ON THE ROAD: This Iconic High Sierra Lake Was Once Named…Bigler?
Lake Tahoe was a stop on our Headwaters Tour June 28-29
Lake Tahoe, the iconic high Sierra water body that straddles California and Nevada, has sat for more than 10,000 years at the heart of the Washoe tribe’s territory. In fact, the name Tahoe came from the tribal word dá’aw, meaning lake.
The lake’s English name was the source of debate for about 100 years after it was first “discovered” in 1844 by people of European descent when Gen. John C. Fremont’s expedition made its way into the region. Not long after, a man who carried mail on snowshoes from Placerville to Nevada City named it Lake Bigler in honor of John Bigler, who served as California’s third governor. But because Bigler was an ardent secessionist, the federal Interior Department during the Civil War introduced the name Tahoe in 1862. Meanwhile, California kept it as Lake Bigler and didn’t officially recognize the name as Lake Tahoe until 1945.
It was the discovery of gold and silver in the Tahoe region in the mid-1800s that first caused it to mushroom into a bustling commerce area. And the surrounding forest was feverishly cut down to supply timber to shore up the mines.
In “Roughing It,” Mark Twain described his impression upon first seeing the lake:
“…at last the Lake burst upon us—a noble sheet of blue water lifted six thousand three hundred feet above the level of the sea, and walled in by a rim of snow-clad mountain peaks that towered aloft full three thousand feet higher still! It was a vast oval, and one would have to use up eighty or a hundred good miles in traveling around it. As it lay there with the shadows of the mountains brilliantly photographed upon its still surface I thought it must surely be the fairest picture the whole earth affords.”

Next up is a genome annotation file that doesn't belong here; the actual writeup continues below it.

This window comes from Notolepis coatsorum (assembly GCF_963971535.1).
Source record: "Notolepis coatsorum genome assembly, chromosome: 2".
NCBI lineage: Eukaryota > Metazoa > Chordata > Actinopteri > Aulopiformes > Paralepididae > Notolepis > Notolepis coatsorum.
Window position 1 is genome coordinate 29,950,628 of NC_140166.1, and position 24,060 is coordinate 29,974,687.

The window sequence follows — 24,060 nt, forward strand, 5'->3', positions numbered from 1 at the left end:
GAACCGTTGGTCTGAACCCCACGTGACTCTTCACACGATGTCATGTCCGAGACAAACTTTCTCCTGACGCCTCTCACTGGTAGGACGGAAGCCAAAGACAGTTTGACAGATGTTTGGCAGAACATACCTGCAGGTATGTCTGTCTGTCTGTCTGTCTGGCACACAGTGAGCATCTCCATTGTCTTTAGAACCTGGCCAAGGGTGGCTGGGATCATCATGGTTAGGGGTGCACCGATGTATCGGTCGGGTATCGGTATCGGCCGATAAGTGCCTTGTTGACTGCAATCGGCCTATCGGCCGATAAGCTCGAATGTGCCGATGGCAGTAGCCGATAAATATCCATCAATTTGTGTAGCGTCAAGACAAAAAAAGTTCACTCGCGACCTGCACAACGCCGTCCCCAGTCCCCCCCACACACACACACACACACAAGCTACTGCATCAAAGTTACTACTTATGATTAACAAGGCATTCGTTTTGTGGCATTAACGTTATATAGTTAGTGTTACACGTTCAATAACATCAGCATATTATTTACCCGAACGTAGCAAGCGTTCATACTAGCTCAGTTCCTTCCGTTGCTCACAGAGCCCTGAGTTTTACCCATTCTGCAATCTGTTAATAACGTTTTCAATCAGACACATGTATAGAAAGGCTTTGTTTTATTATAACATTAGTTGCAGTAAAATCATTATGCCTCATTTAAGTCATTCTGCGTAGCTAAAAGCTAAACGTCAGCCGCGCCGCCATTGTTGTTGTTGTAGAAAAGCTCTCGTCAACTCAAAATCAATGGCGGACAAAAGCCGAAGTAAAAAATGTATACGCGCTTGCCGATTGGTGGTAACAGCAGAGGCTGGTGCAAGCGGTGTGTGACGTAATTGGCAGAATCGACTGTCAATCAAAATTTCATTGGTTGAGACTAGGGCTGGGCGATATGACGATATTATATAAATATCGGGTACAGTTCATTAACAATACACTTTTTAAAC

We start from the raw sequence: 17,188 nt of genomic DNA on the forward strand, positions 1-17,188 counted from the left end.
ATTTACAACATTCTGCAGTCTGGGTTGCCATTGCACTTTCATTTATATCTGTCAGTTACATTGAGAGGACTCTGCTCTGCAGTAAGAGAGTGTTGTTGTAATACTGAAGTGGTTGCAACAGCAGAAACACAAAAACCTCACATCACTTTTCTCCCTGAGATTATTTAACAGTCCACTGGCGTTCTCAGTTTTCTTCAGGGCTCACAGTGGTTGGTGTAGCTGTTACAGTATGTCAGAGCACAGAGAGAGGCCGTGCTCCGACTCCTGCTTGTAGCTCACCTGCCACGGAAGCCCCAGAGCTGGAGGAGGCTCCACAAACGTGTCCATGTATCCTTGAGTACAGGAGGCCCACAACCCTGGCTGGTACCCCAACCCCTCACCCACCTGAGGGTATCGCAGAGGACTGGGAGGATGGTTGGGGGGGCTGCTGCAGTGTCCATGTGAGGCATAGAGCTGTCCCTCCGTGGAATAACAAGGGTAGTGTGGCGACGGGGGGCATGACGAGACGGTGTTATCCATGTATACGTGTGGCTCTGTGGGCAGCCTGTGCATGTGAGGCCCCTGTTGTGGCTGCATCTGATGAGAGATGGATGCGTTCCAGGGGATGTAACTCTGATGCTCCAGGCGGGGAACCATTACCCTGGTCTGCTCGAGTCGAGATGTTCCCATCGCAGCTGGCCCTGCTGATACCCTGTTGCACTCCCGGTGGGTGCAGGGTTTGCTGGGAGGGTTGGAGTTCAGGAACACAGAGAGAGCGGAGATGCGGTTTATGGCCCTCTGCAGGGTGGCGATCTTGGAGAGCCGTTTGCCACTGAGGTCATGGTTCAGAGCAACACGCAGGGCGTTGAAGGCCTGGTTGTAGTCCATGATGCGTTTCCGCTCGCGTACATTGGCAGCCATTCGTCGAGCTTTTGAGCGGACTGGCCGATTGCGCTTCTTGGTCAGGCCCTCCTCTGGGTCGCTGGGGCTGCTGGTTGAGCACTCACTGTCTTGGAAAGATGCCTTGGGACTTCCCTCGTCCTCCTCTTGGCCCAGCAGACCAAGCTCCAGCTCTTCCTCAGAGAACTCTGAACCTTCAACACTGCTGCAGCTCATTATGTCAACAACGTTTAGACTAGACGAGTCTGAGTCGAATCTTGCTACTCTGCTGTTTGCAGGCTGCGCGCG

World-renowned today for its crystal-clear, azure water, the lake is fed by 63 streams, but water only flows out of one – the Truckee River, which makes its way to Pyramid Lake. It is the nation’s second-deepest lake after Oregon’s Crater Lake, stretching down 1,645 feet.
Lake Tahoe’s clarity has been measured by scientists with the University of California, Davis for 50 years. The results show a reduction caused in part by runoff of nonpoint source pollution. In 2017 university researchers reported that the number of days during which the lake exhibits summer-like conditions has increased nearly 26 days since 1968. In addition, the lake has been warming half a degree each year, which is 14 times faster than the long-term warming rate.